Lyngdal is a municipality and town in Agder county and is the country's second southernmost municipality. Lyngdal borders Farsund and Kvinesdal in the west, Hægebostad, Åseral and Evje and Hornnes in the north and Lindesnes in the east. On 1 January 2020, the old Lyngdal municipality was merged with its northeastern neighboring municipality Audnedal.


Nature and geography

The western part of Agder belongs to the Svekonorvegian bedrock shield, and consists of two main geological formations of Proterozoic rocks formed during the Gothic and later Svekonorvegian mountain range ancestors, with a strong metamorphosis under the latter. A substrate of 1450–1600 million years old slate, quartzite, marble and amphibolite with some hornblende gneiss, and on top of this acidic surface structures of both granite and granodiorite (respectively 1000–1250 million years old, and in places 1480–1550 million years old). The youngest Sveconorvegian formations are witnessed by larger formations of granite. The Caledonian mountain range fold did not reach down here. The faults go both in the southwest-northeast direction and in the south-north direction.

Lyngdal literally stretches from sea to hello. The southernmost point in the municipality is Bispen at the far end of the skerries, not far from Lindesnes lighthouse, while the northernmost point is just north of the hamlet Sveindal at the border to Åseral municipality. As the crow flies, this is a distance of about 65 kilometers. In the east – west direction, the municipality extends over 20 miles, from Stangelifjellet by the Open Fjord in the west to Storevatn by Homeland in the east.

The municipality has three settlements: Lyngdal with 5,159, Skomrak with 253, Svenevik with 316 with inhabitants as of 1 January 2020.

After the merging of the three municipalities Lyngdal, Kvås and Austad, as well as Spangereid west of the Lenefjord in 1963, the municipality got an area of ​​391 km². The three original municipalities had the following distributions: Lyngdal municipality had an area of ​​approx. 230 km², Austad ca. 45 km² and Kvås approx. 105 km. In 2020, the municipality merged with Audnedal (251 km²), and the municipality's current area is now 642.8 - or 878 km² if one includes the municipality's sea areas. The municipality has a shoreline of approximately 75 km.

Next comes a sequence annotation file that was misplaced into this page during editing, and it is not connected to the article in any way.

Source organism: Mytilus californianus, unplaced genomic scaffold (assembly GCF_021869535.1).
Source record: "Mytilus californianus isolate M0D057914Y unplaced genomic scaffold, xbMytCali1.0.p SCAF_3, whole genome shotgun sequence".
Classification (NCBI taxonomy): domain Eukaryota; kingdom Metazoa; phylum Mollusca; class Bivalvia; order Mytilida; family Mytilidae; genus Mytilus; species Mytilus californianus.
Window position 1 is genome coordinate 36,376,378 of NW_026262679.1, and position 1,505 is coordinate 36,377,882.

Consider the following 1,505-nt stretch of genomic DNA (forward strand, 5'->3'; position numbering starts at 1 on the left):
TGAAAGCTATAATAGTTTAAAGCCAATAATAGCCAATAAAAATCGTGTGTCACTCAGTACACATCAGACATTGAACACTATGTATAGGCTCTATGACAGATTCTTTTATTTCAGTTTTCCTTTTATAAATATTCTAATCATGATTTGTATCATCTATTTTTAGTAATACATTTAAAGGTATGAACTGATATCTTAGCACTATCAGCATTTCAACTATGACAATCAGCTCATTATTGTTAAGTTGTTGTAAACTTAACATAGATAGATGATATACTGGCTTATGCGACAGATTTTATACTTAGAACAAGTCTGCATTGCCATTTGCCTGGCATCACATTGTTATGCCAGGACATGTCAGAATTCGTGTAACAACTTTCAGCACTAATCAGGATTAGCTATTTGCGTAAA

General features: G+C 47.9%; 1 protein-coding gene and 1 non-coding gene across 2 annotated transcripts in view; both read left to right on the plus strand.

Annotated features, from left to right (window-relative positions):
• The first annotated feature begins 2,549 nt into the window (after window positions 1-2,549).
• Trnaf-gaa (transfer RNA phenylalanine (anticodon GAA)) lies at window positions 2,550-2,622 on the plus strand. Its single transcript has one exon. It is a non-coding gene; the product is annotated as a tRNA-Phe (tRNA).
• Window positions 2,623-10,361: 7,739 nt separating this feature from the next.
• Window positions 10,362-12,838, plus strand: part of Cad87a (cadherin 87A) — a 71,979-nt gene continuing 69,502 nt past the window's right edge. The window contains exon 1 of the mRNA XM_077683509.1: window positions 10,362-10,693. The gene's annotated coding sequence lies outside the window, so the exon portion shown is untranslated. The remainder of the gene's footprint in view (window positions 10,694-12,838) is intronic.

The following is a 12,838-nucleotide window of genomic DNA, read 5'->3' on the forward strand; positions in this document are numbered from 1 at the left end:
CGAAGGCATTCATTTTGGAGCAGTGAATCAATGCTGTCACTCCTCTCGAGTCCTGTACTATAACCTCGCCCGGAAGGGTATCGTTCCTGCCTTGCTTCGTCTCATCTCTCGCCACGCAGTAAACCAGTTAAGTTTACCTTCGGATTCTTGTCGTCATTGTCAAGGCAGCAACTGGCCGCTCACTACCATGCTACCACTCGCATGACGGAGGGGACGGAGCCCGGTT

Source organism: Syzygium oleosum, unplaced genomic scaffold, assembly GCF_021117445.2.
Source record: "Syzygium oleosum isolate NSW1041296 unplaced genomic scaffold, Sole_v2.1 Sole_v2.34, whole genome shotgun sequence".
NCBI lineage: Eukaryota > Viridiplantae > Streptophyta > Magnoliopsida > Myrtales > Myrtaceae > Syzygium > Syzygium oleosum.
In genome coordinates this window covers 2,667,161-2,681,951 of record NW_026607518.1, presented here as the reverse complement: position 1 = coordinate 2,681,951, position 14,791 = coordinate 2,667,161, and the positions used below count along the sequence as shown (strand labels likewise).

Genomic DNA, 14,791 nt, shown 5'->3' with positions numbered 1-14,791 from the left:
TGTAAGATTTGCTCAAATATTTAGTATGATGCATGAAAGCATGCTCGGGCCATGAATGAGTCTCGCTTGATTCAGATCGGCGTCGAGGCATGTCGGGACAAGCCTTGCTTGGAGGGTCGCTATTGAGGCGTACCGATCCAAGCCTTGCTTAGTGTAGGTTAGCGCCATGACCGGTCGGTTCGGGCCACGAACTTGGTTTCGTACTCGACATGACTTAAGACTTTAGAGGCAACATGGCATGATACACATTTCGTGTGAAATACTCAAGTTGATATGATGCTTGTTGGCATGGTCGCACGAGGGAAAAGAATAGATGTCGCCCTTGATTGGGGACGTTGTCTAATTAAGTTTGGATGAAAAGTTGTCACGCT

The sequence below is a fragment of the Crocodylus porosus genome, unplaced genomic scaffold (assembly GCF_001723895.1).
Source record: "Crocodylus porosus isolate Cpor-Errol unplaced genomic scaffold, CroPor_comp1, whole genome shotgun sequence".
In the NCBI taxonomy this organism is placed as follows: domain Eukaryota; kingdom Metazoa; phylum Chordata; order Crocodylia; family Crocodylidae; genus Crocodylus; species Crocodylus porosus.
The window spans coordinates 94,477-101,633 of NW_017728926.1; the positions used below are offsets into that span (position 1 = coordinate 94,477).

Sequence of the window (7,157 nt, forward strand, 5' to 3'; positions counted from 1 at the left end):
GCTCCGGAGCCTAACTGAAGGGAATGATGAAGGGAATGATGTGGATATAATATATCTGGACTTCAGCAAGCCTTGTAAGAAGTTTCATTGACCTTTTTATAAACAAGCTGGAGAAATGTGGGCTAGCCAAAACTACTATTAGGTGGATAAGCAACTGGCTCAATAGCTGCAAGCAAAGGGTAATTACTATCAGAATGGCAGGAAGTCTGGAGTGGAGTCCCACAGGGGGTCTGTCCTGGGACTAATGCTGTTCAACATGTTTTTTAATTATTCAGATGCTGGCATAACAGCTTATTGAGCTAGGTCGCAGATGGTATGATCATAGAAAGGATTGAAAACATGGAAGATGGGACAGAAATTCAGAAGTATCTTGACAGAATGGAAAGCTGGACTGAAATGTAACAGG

One of the more special geographical conditions at Lyngdal is the three large fjords in the municipality. Lyngdalsfjorden (often incorrectly called Kvavikfjorden) is divided into several arms, and has a total length of 32 kilometers. Grønsfjorden, which in the narrow Jåsund is connected to Lenefjorden, is at its deepest 179 meters. It is a common misconception that the Lenefjord is called the Grønsfjord, but this is probably due to the algae that occasionally color the Lenefjord completely green in summer. Both fjords are 12 km long. Rosfjorden, which due to its high salt content rarely freezes, is 11 km long and thus the shortest of the three fjords. At its deepest, near Bærøy, it is 188 meters deep. This is very favorable in terms of ship calls and is probably one of the reasons why the harbor in Holmsundet has become one of Agder's largest harbors.

Lyngdal is not a municipality that can point to the high mountain peaks. The municipality's highest point is Ørnemyrfjellet with its 578.1 meters. In the old Lyngdal municipality, Kalåsknipen was the highest point, with 504.4 meters above sea level. Other high points are: Skyldalsheia (488 masl) Homsknipen (475 masl) and Fagerhei, just north of old Kvås municipality (465 masl).


Skreli is Lyngdal's most famous hiking area. This is where the high mountains meet the sea. It is pure barren rock, bare and plain. It's easy to walk there. There is a parking space, and there is a marked hiking trail inwards.

It is estimated that people settled along the Sørland coast quite quickly after the ice retreated after the last ice age. It is uncertain when the first people came to Lyngdal, but finds from the Stone Age show that people lived between the rivers Lygna and Litleåne then. The area, called Å, soon became a hub for transport, and had become a center of power in the 500s and 600s. Behind Lyngdal church are still seven large burial mounds that are believed to date from the Early Iron Age and Viking Age.

A stone church was also built in this area in the Middle Ages, but this was demolished when a new church was to be built in 1847. It was also at that time that growth in Lyngdal accelerated. Until the beginning of the 18th century, the municipality had only been an agricultural area with a few large and several smaller farms. From one census in 1801 to the next in 1835, the population had grown from 3364 to 4249, and a preliminary peak was reached in 1865 with 5046 inhabitants. After this, emigration to America slowed population growth sharply, and there was a negative population development. In 1930 the population was down to 3684.

The older municipal archive sources for the municipality can be found today at the Intermunicipal Archive in Vest-Agder IKS (IKAVA). This includes protocols from, for example, the municipal council, chairmanship, poor board, school board and archives with, among other things, personal information in the form of client archives, tax protocols, but also school protocols.